Ken Squier
Track Owner/Announcer
Class of 2002

The voice of Ken Squier has been easily recognized, for the last 50 years, by a few thousand fans at the high banks of Vermont's Thunder Road, or a few million listening to the "Great American Race" from the high banks of the Daytona Speedway. Squier started out as an announcer at Mallets Bay and the Northeastern Speedway in the 1950s, before opening Thunder Road, the Barre Vt. ¼ mile oval, which he still owns, in 1960.

Longtime NASCAR NORTH competitor Stub Fadden put it best. "In 1960, we had been helping a guy named Leland Ingerson. Well, opening day at Thunder Road, my wife Charlotte and I listened to the race on WDEV (Squier's radio station in Waterbury, VT). Ken made the race sound exciting and I had to get involved. I wouldn't even want to estimate the number of people that Ken Squier has introduced to auto racing myself included".

Ken is one of the founders of World Sports Enterprises and the Motor Racing Network, where he served as announcer and play by play commentator. Fellow television personality Dick Berggren admires Squier. "When you look at today's television reporters, myself, Mike Joy, Jack Arute", says Berggren, "Ken has been a role model for each and every one of us. He's my hero".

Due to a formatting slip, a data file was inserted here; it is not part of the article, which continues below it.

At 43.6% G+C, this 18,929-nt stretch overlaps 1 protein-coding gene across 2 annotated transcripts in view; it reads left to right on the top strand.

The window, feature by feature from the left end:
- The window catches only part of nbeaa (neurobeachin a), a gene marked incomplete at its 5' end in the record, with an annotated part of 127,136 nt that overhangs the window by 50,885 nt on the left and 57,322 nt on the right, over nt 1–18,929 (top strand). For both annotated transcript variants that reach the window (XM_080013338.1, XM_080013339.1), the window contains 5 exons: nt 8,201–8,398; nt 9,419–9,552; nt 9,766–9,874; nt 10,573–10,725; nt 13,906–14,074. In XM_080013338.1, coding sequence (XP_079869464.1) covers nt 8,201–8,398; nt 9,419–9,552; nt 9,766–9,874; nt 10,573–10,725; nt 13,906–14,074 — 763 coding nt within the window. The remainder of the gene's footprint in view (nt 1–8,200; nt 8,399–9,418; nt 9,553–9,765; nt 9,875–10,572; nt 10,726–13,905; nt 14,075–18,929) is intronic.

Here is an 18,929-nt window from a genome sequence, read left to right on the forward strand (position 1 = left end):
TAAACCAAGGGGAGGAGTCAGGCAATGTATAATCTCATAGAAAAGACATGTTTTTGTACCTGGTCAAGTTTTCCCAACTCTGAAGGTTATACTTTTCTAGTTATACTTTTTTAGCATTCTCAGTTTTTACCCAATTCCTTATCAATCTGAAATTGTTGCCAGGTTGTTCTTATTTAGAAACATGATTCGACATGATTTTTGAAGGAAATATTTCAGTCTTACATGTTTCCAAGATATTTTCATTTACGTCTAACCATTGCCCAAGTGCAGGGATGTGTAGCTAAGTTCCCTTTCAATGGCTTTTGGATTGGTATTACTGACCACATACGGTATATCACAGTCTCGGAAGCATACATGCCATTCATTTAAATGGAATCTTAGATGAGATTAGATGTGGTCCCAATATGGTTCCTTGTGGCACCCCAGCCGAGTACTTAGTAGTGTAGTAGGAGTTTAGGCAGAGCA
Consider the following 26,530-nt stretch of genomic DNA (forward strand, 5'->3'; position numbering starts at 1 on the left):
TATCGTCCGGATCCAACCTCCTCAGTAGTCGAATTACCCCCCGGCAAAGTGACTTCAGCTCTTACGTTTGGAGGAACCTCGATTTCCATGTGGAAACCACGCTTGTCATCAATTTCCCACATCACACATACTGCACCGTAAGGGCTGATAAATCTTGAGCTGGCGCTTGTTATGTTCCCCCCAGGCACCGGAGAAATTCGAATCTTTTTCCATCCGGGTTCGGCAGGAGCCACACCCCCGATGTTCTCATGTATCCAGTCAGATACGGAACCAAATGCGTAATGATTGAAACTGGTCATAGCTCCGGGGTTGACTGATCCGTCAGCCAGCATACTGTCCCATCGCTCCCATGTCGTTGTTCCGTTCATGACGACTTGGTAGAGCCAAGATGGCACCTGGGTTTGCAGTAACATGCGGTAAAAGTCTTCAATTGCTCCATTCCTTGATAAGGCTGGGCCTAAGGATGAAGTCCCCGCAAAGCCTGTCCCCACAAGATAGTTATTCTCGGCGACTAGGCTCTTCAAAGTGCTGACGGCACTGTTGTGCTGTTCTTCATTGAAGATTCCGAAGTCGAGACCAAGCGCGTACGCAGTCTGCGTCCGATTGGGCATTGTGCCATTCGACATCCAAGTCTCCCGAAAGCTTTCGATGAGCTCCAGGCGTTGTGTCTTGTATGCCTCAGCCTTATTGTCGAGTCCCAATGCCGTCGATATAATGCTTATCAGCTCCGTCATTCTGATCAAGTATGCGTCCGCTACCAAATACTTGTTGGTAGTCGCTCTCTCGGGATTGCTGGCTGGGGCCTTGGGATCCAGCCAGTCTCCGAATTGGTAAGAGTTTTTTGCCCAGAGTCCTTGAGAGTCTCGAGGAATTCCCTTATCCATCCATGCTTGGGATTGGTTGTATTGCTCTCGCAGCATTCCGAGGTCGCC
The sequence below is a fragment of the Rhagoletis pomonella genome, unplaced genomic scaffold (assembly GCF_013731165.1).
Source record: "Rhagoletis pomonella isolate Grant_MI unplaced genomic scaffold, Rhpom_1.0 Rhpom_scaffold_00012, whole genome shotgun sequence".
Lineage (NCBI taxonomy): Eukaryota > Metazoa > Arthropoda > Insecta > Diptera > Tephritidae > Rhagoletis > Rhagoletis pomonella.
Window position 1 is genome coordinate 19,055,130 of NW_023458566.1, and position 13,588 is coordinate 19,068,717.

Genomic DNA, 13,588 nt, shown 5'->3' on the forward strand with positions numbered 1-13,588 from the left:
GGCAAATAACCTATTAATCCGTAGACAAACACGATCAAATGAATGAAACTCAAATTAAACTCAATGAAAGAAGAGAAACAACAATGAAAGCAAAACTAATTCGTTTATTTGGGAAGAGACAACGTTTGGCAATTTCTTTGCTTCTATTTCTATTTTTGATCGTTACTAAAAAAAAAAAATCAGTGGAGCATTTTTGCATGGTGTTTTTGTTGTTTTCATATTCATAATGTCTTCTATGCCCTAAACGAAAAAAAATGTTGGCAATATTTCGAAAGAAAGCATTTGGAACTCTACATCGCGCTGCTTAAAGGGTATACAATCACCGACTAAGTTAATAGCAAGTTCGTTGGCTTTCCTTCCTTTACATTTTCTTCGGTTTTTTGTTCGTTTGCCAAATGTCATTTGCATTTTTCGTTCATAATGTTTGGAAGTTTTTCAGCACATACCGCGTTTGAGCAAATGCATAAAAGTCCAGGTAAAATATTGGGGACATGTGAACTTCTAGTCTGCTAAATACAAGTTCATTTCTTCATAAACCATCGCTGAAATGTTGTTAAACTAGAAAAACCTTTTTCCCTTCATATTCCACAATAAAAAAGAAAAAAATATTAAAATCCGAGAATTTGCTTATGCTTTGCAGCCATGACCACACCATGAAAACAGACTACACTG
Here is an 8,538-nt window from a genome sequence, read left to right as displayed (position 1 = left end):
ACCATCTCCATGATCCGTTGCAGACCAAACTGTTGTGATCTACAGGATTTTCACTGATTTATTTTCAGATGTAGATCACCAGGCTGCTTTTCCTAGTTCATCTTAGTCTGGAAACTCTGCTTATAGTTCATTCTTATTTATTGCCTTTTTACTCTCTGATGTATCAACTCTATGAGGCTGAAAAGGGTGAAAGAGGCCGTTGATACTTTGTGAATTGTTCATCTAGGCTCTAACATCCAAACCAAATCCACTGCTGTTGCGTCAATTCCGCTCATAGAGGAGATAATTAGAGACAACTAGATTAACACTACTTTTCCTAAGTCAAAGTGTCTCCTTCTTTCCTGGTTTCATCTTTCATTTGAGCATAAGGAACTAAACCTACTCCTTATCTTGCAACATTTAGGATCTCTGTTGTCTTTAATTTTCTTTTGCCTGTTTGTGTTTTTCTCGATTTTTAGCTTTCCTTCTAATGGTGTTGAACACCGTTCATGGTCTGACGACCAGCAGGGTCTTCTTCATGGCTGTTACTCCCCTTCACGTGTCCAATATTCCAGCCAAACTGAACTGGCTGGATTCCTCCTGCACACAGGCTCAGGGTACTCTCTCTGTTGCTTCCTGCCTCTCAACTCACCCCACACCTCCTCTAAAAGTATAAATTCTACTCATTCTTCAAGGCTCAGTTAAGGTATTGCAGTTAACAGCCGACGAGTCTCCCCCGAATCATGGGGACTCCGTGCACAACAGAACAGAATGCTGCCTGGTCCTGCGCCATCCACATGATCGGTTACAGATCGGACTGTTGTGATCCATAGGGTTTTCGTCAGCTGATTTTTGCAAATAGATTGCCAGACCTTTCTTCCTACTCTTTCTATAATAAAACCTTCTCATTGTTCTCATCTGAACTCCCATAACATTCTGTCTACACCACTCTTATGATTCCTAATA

Squier has been with CBS Sports for over 25 years. It was there that he announced the first live flag to flag coverage of the Daytona 500 in 1979. He has received Emmy nominations for Outstanding Edited Sport Series and Outstanding National Sports Broadcaster.

Today, we welcome Ken into the NEAR Hall of Fame.